What old men know, too, is that all that is gained can be lost. Lost just as the liberation that the Civil War and Emancipation brought was squandered in Reconstruction, by a white America grown morally weary, or bent on revenge. Lost as the gains of our labor unions have been for decades now, pushed back until so many of us stand alone in the workplace, before unfettered corporate power. Lost as the vote is being lost by legislative chicanery. Lost as so many powerful interests would have us lose the benefits of the social welfare state, privatize Social Security, and annihilate Obamacare altogether.
The men feminism left behind pose a threat to the country as a whole. They are armed with their own facts and heaps of resentment, and one electoral loss, even a big one, will not mean widespread defeat. Other Republican candidates are no doubt observing Mr. Trump’s rabid fan base and seeing a winning strategy for smaller races in certain conservative, homogeneous locales.
When I saw this article in Sunday’s NYT about a pop up coffee shop in the Bronx where the main premise was a precursor to Starbucks’ Race Together project it brought to mind another coffee shop that I continue to hold fondly, Oakland’s Coffee With A Beat.
According to the NYT:
Months before Starbucks’s much-derided “Race Together” initiative, [Vernicia Colon] ran the Mix Coffeehaus, a South Bronx pop-up shop that used the act of ordering coffee to get customers to explore their own racial identity.
Coffeehaus was Colon’s thesis project at Parsons, The New School of Design. In a sense it was a variation of the campaigns exploring microaggressions. But instead of leaving the culprits to passively look at responses to their microaggressions via a photo exhibit or a video, Colon’s Coffeehaus incited a provocative dialogue in real time.
It is hard to imagine building a business in this manner, nor was that Colon’s vision.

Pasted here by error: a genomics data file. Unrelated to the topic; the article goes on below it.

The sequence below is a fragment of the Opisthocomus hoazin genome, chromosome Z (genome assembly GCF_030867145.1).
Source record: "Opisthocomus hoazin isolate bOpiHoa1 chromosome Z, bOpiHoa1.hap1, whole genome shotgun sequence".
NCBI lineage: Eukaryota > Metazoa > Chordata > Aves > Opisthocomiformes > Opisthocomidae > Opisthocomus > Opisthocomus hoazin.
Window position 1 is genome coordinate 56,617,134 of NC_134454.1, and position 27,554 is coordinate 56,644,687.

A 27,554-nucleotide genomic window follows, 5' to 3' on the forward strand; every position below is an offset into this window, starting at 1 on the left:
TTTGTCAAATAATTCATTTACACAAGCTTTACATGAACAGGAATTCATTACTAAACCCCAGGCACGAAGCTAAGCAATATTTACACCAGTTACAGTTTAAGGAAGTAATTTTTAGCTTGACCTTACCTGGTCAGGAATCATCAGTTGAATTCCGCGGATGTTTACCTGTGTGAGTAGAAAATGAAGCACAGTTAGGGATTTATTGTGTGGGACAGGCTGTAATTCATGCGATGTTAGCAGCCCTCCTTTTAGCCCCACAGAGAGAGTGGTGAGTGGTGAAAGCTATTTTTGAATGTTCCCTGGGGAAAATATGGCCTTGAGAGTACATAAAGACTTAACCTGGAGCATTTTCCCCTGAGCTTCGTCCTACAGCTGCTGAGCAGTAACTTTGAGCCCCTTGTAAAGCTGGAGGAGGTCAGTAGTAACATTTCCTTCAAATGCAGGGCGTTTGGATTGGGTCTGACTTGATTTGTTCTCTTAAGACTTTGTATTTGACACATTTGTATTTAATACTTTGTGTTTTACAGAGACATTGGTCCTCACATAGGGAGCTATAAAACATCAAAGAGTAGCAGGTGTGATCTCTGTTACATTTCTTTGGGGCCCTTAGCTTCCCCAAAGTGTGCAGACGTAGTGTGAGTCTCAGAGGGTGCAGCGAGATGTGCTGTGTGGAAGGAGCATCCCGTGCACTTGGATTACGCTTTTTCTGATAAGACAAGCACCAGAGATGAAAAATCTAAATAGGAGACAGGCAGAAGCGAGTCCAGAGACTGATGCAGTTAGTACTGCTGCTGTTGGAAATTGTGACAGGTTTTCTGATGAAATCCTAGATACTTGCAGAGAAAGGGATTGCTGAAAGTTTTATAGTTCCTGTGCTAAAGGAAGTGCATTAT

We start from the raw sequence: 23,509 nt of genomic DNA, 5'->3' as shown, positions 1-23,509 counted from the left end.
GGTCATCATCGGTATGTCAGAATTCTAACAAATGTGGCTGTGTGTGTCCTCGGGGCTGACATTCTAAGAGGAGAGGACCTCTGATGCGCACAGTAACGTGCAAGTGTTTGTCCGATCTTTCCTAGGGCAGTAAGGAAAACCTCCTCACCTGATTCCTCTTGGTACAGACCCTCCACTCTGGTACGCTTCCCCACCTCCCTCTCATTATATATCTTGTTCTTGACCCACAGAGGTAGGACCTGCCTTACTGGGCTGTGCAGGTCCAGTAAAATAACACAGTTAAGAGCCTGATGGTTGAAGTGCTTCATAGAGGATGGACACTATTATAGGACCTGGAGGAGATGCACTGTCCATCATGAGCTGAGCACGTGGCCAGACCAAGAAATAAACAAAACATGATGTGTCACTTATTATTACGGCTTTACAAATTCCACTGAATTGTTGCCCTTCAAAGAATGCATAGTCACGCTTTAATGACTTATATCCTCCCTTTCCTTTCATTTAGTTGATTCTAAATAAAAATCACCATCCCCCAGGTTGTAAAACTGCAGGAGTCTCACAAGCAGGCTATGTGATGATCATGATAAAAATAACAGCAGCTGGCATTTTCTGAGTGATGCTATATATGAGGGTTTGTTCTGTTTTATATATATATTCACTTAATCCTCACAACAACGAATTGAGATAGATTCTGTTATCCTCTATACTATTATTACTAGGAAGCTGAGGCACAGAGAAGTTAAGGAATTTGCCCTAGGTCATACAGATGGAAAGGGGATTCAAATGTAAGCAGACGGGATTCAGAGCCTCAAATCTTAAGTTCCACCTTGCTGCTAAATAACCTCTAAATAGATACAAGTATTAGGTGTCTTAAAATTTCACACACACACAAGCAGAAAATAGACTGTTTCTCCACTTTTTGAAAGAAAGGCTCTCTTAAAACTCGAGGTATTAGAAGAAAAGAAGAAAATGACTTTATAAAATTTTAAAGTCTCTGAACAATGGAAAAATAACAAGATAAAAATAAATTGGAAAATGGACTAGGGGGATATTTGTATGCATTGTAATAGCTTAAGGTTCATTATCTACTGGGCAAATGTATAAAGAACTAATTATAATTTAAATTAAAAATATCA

Starbucks on the other hand in conceptualizing Race Together was envisioning a scenario where the corporate bottom line would not be hampered by encouraging its front line employees to engage in conversations about race. A number of commentators argued that Race Together would slow down lines, cause the baristas undue burdens, and force a conversation that most people just do not want to have with the person pouring their coffee at 8AM.
Ironically enough, these frank explorations of race and politics were two of the things that I enjoyed most about my time spent at Coffee With a Beat during my various stints in Oakland. Every morning the owner Nate would often slide from behind the counter and join in with a crew of locals to discuss the day’s news. Everything from race to US interventions in Iraq and Afghanistan to the sorry state of the Oakland Raiders was fair game. I remember telling my friends back east that Coffee With a Beat was like a mix between a barbershop and a coffee shop.
Reflecting on Coffee With a Beat within this context of Starbucks’ Race Together campaign, what derailed this initiative was not Starbucks’ heavy-handed/aloof assumptions that they’d be doing something new or different as the NYT profile appears to be suggesting. Rather, where Starbucks fell short was that Race Together exposed Starbucks’ tenuous relationships to the communities within which it resides. It is a chain that is at once everywhere and nowhere.
And in so doing by launching Race Together, Starbucks laid bare that these conversations are not taking place within its stores.
This is neither a good or bad thing per se.
It just goes to serve as a reminder if you want your coffee with a beat, then you should look somewhere other than Starbucks.